Candidates – step up to the challenge to prove you are an agile and active learner.  Employers – step up to the challenge to hire your best next employee.  After all, you will end up spending more time with them during the work week than you will with your family or friends! 

“Come and meet those dancing feet on the avenue I’m taking you to… 42nd Street.”

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Posted by on June 14, 2011 in Talent Acquisition

 

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A Death in the Giro d’Italia and Corporate Social Consciousness – Compassionate Competition?

 A podcast version of this blog is available at http://bit.ly/l3F3dd

Cyclist Wouter Weylandt died after a crash on a mountain decent in Stage 3 of the Giro d’Italia.  I imagine that many reading this blog will wonder why this is the lead paragraph in an otherwise business blog.  What happened next in the Giro should be what we expect from our corporate behaviors.  Allow me to set the stage for our collective reflection with a few important facts about the event.

      • The Giro d’Italia is one of three Grand Tours of cycling. 
      • There are 21 stages over 23 days totaling 2189 miles.
      • This year is the 94th year of competition and coincides with the 150th anniversary of Italian unification. 
      • The event is contested by 23 professional teams each consisting of 9 members for a total peloton of 207 riders at the beginning of the race. 

Professional cycling is big business and the Giro is a major international event, so lots of revenue and operating expense are at stake. Given that, take a moment and recall how your company responded to the tragic death of one of their key employees.  Was it to mention the event at the beginning of a meeting, ask for thoughts for the family, and then move onto to the agenda for the day?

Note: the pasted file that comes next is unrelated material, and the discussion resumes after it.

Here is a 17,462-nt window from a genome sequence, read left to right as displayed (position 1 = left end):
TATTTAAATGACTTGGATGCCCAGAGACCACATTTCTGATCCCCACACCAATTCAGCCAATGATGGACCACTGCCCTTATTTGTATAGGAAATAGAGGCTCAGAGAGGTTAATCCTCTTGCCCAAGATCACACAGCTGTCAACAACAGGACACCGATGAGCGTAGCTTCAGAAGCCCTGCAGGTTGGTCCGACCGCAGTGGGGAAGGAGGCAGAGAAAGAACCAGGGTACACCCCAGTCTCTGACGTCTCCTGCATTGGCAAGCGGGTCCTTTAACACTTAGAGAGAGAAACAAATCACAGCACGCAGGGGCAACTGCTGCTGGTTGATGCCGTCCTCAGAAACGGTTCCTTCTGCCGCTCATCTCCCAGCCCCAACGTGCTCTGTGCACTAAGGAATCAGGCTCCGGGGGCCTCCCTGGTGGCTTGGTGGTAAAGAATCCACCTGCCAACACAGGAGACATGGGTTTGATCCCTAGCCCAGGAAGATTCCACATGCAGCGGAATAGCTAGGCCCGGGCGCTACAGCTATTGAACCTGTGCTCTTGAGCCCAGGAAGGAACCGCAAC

Weylandt’s death was tragic and had a profound impact on all of the cyclists.  It’s what happened on the next stage that sets a challenge for all of us in our highly competitive corporate world, where winning is everything, and damn those that would slow our pace towards that victory.  Weyland’s parents and finance flew in and met with his Leopard Trek team the evening of the crash.  The team then met with each of the 22 competing teams and collectively changed the following stage into a funeral cortege instead of the planned competitive race.  In effect, the race was neutralized for this stage with no team or rider gaining or losing any advantage.

The pageantry normally preceding the start of the stage was canceled.  Weylandt’s Leopard Trek team bus was brought to the starting line and each of the 9 members of the 22 competitor teams rode by single file to pay respect to Weylandt and his team. His team then lined up side by side at the starting line with black arm bands while taps was played and the procession started.  Each team took turns pacing the peloton for 10 kilometers, and then rotated to the back of the peloton to allow the next team it’s turn at the front, for the entire 200 kilometer stage. On a day when competition would have been intense, the peloton stayed together as one single body through the corridor of muted applause that greeted them along the way. 3km from the finish line, race leader David Millar finished his team’s pace-setting, and he waved Weylandt’s Leopard Trek teammates to the front and together they rode 10 meters ahead of the rest of the peloton. In a touching moment, Weylandt’s close friend Tyler Farrar was invited to join the Leopard Trek riders as they crossed the finish line arm in arm with tears in their eyes.